“They Need Young British People In Resorts” | Q&A With Billy Morgan
Southampton’s Billy Morgan is synonymous with snowboarding in this country. We gave him a call to talk all about his achievements and the future of the sport he loves so much
In 2011, the order was a Triple Backside Rodeo 1260. In 2015, this was followed by the Backside Quad Cork 1800. If you didn’t know better, you’d be forgiven for thinking that these are burgers of the month at your local fast food joint. They are, of course, snowboarding tricks though and not just any old ones either. They’re some of the hardest to perform in the entire sport.
When Billy Morgan became the first snowboarder to land these, he pretty much cemented his place in the history books for all eternity (even if cynics might try to argue otherwise). To give you a sense of the latter trick’s difficulty, a Quadruple Cork requires the rider to perform four off-axis flips with five full rotations and somehow land upright before sliding away.
When the Southampton snowboarder landed this move in Livigno, Italy, you’ll remember that the buzz around him was infectious. The footage of the trick went well and truly viral, moving beyond the borders of the snowboard news cycle and into the realm of mainstream media. It also got Billy on the radar of sports journalists ahead of what was, at the time, the next winter Olympics.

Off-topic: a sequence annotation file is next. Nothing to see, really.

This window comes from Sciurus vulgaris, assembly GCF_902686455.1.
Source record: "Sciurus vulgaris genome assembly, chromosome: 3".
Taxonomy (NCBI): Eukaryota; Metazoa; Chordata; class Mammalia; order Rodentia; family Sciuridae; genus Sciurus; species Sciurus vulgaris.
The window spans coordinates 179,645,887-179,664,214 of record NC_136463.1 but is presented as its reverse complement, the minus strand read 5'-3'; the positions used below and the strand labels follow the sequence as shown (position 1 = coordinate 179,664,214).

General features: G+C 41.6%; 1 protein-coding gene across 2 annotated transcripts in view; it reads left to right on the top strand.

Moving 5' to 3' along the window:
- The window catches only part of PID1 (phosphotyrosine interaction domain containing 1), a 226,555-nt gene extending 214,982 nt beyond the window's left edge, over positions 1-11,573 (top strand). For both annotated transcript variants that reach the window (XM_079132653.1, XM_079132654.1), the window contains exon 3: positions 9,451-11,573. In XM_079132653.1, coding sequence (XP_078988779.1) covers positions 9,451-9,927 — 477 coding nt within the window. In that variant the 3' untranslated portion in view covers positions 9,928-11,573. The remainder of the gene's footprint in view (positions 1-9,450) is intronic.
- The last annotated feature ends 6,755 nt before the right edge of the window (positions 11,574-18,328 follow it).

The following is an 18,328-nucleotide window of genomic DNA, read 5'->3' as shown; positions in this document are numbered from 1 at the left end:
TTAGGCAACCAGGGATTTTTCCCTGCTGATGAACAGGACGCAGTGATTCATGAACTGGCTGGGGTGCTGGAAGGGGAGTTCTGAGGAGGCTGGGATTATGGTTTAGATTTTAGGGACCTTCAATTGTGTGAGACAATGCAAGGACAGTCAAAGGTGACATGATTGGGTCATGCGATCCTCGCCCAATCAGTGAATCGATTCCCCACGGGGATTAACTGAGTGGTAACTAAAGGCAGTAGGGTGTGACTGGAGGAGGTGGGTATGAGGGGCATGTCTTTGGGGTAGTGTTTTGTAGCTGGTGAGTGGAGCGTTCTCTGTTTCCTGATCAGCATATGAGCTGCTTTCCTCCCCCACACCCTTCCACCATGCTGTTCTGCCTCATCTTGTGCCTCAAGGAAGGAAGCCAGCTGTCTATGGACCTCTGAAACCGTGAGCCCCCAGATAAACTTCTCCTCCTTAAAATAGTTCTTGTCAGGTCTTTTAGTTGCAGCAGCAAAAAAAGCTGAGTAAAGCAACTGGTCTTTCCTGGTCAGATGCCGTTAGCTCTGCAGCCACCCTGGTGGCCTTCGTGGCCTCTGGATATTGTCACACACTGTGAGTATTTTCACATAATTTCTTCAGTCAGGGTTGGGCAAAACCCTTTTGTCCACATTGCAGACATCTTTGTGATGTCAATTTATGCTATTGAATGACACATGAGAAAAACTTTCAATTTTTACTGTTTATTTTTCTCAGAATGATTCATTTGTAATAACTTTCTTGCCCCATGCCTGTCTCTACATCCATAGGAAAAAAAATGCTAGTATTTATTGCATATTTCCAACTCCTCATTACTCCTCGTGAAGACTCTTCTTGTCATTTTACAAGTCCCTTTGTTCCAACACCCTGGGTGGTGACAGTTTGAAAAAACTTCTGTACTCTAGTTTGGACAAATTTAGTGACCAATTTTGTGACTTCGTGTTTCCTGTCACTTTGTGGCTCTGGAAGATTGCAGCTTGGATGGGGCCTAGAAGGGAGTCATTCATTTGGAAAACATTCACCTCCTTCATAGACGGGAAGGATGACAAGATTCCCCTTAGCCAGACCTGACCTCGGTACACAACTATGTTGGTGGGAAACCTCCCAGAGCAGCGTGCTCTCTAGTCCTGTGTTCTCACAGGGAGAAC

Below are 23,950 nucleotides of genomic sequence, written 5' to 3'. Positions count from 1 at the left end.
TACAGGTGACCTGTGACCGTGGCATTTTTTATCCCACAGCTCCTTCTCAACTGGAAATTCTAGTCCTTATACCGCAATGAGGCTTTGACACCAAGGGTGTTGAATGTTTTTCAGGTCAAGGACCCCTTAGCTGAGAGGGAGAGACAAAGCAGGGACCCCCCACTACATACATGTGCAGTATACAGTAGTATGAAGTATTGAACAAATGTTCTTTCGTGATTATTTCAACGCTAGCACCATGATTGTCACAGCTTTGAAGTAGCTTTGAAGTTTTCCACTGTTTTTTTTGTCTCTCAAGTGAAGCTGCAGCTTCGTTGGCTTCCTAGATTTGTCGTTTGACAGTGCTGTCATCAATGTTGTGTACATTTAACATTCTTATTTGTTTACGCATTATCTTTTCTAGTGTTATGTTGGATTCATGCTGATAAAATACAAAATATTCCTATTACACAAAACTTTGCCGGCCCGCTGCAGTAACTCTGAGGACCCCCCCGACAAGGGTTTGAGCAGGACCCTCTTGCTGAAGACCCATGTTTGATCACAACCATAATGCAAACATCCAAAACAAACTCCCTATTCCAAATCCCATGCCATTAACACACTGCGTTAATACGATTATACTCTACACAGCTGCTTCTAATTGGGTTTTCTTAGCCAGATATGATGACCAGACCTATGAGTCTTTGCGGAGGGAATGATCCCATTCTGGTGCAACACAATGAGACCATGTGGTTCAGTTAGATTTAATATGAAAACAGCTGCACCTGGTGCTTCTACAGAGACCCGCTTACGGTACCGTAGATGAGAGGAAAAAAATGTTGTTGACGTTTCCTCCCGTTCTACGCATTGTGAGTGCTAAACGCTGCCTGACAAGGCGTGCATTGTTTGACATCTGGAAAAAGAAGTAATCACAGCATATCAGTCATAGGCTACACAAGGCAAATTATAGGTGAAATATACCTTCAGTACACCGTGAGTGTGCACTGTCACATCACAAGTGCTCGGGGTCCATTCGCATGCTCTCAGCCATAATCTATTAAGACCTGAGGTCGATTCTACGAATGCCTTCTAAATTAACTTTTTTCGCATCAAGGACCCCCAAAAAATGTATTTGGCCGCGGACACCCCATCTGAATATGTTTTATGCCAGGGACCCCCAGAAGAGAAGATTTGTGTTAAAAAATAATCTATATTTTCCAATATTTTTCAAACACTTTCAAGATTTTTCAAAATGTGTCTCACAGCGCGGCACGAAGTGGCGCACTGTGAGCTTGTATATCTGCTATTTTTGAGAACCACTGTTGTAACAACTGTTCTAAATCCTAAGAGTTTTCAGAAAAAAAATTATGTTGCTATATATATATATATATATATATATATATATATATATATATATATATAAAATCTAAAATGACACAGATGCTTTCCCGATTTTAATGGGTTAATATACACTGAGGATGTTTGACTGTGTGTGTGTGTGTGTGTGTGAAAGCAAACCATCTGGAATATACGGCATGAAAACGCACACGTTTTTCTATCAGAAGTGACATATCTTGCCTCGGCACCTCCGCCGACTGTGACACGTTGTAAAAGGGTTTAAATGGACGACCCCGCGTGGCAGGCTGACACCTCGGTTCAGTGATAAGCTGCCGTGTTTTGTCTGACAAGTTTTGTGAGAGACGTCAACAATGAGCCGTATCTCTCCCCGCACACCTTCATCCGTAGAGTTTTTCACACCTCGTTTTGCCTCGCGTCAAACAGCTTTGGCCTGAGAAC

“Three years later at Pyeongchang 2018, Billy made headlines again by becoming the first British man to win an Olympic medal on snow”
Three years later at Pyeongchang 2018, Billy made headlines again by becoming the first British man to win an Olympic medal on snow. For neutrals and supporters alike, the winning of Olympic bronze felt like a much deserved payoff for all of the hard work he’d put in. His Double Grab Frontside Triple Cork and the resulting spot on the podium it earned him was, from a British perspective at least, a feelgood story for the ages.
Three years on from his heroics in Pyeonchang, and Billy’s still the same down-to-earth lad from England’s south coast; one whose stamina for shenaginans remains fully intact. Many people will never forget his debut Olympics. He famously marked his Sochi appearance by dancing with a toilet seat around his neck in the middle of a Russian nightclub. In 2018, he continued to do his bit for the concept of banter when he memorably balanced the Union flag on his chin at the Olympics closing ceremony.